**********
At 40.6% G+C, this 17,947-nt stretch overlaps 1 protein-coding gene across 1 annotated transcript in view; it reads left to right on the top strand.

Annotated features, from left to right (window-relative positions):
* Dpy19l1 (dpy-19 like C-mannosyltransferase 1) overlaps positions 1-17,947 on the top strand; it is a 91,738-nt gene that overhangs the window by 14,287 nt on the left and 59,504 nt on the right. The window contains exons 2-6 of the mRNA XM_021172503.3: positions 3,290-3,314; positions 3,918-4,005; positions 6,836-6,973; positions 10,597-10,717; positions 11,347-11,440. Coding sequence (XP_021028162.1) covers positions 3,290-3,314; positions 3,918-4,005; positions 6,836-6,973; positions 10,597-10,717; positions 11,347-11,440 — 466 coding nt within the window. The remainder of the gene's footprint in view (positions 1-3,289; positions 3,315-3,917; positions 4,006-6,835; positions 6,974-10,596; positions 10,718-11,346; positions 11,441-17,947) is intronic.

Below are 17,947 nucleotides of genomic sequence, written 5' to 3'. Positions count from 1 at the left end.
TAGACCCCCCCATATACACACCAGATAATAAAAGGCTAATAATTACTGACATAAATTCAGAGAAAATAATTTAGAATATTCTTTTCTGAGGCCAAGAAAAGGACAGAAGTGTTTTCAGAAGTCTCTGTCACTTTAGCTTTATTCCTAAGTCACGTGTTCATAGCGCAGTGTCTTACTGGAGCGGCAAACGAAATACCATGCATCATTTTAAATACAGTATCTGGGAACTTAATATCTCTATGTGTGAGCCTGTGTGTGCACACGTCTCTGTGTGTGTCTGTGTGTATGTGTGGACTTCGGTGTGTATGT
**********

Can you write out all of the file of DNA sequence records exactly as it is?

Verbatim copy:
At 40.6% G+C, this 17,947-nt stretch overlaps 1 protein-coding gene across 1 annotated transcript in view; it reads left to right on the top strand.

Annotated features, from left to right (window-relative positions):
* Dpy19l1 (dpy-19 like C-mannosyltransferase 1) overlaps positions 1-17,947 on the top strand; it is a 91,738-nt gene that overhangs the window by 14,287 nt on the left and 59,504 nt on the right. The window contains exons 2-6 of the mRNA XM_021172503.3: positions 3,290-3,314; positions 3,918-4,005; positions 6,836-6,973; positions 10,597-10,717; positions 11,347-11,440. Coding sequence (XP_021028162.1) covers positions 3,290-3,314; positions 3,918-4,005; positions 6,836-6,973; positions 10,597-10,717; positions 11,347-11,440 — 466 coding nt within the window. The remainder of the gene's footprint in view (positions 1-3,289; positions 3,315-3,917; positions 4,006-6,835; positions 6,974-10,596; positions 10,718-11,346; positions 11,441-17,947) is intronic.

Below are 17,947 nucleotides of genomic sequence, written 5' to 3'. Positions count from 1 at the left end.
TAGACCCCCCCATATACACACCAGATAATAAAAGGCTAATAATTACTGACATAAATTCAGAGAAAATAATTTAGAATATTCTTTTCTGAGGCCAAGAAAAGGACAGAAGTGTTTTCAGAAGTCTCTGTCACTTTAGCTTTATTCCTAAGTCACGTGTTCATAGCGCAGTGTCTTACTGGAGCGGCAAACGAAATACCATGCATCATTTTAAATACAGTATCTGGGAACTTAATATCTCTATGTGTGAGCCTGTGTGTGCACACGTCTCTGTGTGTGTCTGTGTGTATGTGTGGACTTCGGTGTGTATGT